These types have a high efferent coupling, and maybe there are candidate to refactoring.


According to Polymorphism, responsibility of defining the variation of behaviors based on type is assigned to the types for which this variation happens. This is achieved using polymorphic operations.

Let’s search for all polymorph methods, for that we can execute the following CQL request:


The treemap view gives us a good idea of using polymorphism inside Spring:

Protected Variations

The Protected Variations pattern protects elements from the variations on other elements (objects, systems, subsystems) by wrapping the focus of instability with an interface and using polymorphism to create various implementations of this interface.

The “Abstractness vs Instability” graph can be useful to detect projects that will be difficult to change.
This following post describe the utility of this graph and how to exploit it to improve the design.

Almost all jars are inside green zone, it’s a good point when changes are needed for maintenance or evolution.


Spring use all GRASP principles, that makes it simple to understand and maintain, and developers can learn many things when discovering and analyzing Spring source code.

So give a look inside the source and enjoy with all design best practices implemented.

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Categories: Projects Analysis
  1. October 29, 2011 at 1:33 pm | #1

    Hello author…

    Very good article and great work in analyzing spring using the JDepends plugin and very useful conclusions indeed.

    Personally, if you could change the word “pattern” with “principle” in the following two statements….that would clear up a lot of confusion for a lot of the readers….

    “But when I discovered GRASP patterns , I advice any one interested to improve his skills design to look at these patterns, it gives a design fundamental rules.

    In this article we will discover some GRASP patterns used by Spring, and the advantages of using them.”

    • October 29, 2011 at 3:02 pm | #2

      Thanks for your feedback, and you are right it’s better to talk about principles than patterns.
      just one remark Spring was analyzed by JavaDepend and not with JDepends :)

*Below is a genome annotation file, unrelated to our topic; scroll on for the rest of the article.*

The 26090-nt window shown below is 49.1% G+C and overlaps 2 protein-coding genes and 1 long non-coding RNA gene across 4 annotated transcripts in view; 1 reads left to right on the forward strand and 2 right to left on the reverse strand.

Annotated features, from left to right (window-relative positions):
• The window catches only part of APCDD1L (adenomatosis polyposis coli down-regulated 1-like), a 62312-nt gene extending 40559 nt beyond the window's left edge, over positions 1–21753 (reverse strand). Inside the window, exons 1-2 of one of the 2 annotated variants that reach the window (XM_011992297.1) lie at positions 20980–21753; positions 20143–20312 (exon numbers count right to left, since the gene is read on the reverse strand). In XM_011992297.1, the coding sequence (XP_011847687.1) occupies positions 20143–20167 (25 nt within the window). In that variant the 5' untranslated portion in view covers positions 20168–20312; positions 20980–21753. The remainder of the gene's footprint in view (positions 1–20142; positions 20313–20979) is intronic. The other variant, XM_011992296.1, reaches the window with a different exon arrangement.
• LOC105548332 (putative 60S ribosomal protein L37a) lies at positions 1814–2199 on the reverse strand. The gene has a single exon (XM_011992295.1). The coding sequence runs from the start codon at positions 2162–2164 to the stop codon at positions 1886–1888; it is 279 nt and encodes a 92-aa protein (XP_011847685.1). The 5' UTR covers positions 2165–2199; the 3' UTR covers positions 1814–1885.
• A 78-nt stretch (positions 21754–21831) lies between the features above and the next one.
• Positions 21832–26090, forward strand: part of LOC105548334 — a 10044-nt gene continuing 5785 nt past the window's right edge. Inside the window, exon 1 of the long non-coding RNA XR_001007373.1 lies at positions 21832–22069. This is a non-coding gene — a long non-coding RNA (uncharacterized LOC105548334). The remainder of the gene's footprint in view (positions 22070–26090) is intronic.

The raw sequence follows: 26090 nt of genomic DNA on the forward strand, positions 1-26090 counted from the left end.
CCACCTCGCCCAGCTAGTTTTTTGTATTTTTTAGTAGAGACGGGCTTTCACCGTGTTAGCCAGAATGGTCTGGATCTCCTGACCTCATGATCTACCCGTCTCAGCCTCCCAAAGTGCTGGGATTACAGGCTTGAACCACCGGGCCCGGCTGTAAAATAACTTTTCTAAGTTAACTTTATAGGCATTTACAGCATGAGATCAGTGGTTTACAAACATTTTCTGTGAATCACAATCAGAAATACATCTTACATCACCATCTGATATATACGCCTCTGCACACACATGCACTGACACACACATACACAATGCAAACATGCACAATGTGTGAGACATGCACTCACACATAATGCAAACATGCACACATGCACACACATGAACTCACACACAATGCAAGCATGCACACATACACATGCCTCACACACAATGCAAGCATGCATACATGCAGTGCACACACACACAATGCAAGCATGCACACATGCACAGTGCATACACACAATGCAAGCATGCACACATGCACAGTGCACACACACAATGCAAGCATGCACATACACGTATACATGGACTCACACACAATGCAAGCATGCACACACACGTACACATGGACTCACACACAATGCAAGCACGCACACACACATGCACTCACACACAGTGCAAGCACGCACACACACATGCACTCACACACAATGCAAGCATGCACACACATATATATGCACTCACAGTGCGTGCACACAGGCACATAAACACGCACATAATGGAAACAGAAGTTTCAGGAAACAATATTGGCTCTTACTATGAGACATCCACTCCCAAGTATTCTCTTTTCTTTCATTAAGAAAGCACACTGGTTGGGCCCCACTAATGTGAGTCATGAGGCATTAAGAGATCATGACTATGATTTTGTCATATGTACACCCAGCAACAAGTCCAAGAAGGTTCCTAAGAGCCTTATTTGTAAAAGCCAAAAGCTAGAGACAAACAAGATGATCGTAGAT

• October 30, 2011 at 2:07 pm | #3

        sorry…i meant to write JavaDepend…..thanks…anil

  2. Rob
    November 3, 2011 at 11:53 am | #4

    Hi there,

    nice article, very interesting. The link to JavaDepend is broken, maybe you should fix that :)


  3. November 3, 2011 at 1:14 pm | #6


    This was a very interesting article, especially all of the concrete metrics and the nice screen shots from JavaDepend. I wasn’t familiar with GRASP to begin with and had to do a Google search to get to the Wikipedia on it.

    All in all, it was awesome enough for me to write a short summary and link to you on my blog, Hacker’s Valhalla (http://bit.ly/tQ6Tam).

    Thanks for writing it,
    Michael Gower

    • November 3, 2011 at 1:32 pm | #7

      Thanks for your feedback, I just add a link to GRASP wiki page.

  4. November 5, 2011 at 3:08 pm | #8

    nice one, very interesting.

  5. November 14, 2011 at 1:49 pm | #9

    Need one fix: Definition of SRP is wrong in ‘High cohesion’ para.

    • November 14, 2011 at 1:55 pm | #10

      This is the definition that I got from wikipedia http://en.wikipedia.org/wiki/Single_responsibility_principle.
      And here’s the definition of SPR by Martin:
      “Martin defines a responsibility as a reason to change, and concludes that a class or module should have one, and only one, reason to change.”

      • November 14, 2011 at 3:59 pm | #11


        Let me quote SRP from “High cohesion” para:
        “The single responsibility principle states that a class should have more than one reason to change.”

        I think you want to say like this:
        “The single responsibility principle states that a class should *NEVER* have more than one reason to change.”

      • November 14, 2011 at 4:44 pm | #12

        Yes Sure :) I modified it, Thanks for your feedback.

  6. Ranajit
    November 14, 2011 at 5:35 pm | #13

    Very good Insight. Thank you for sharing.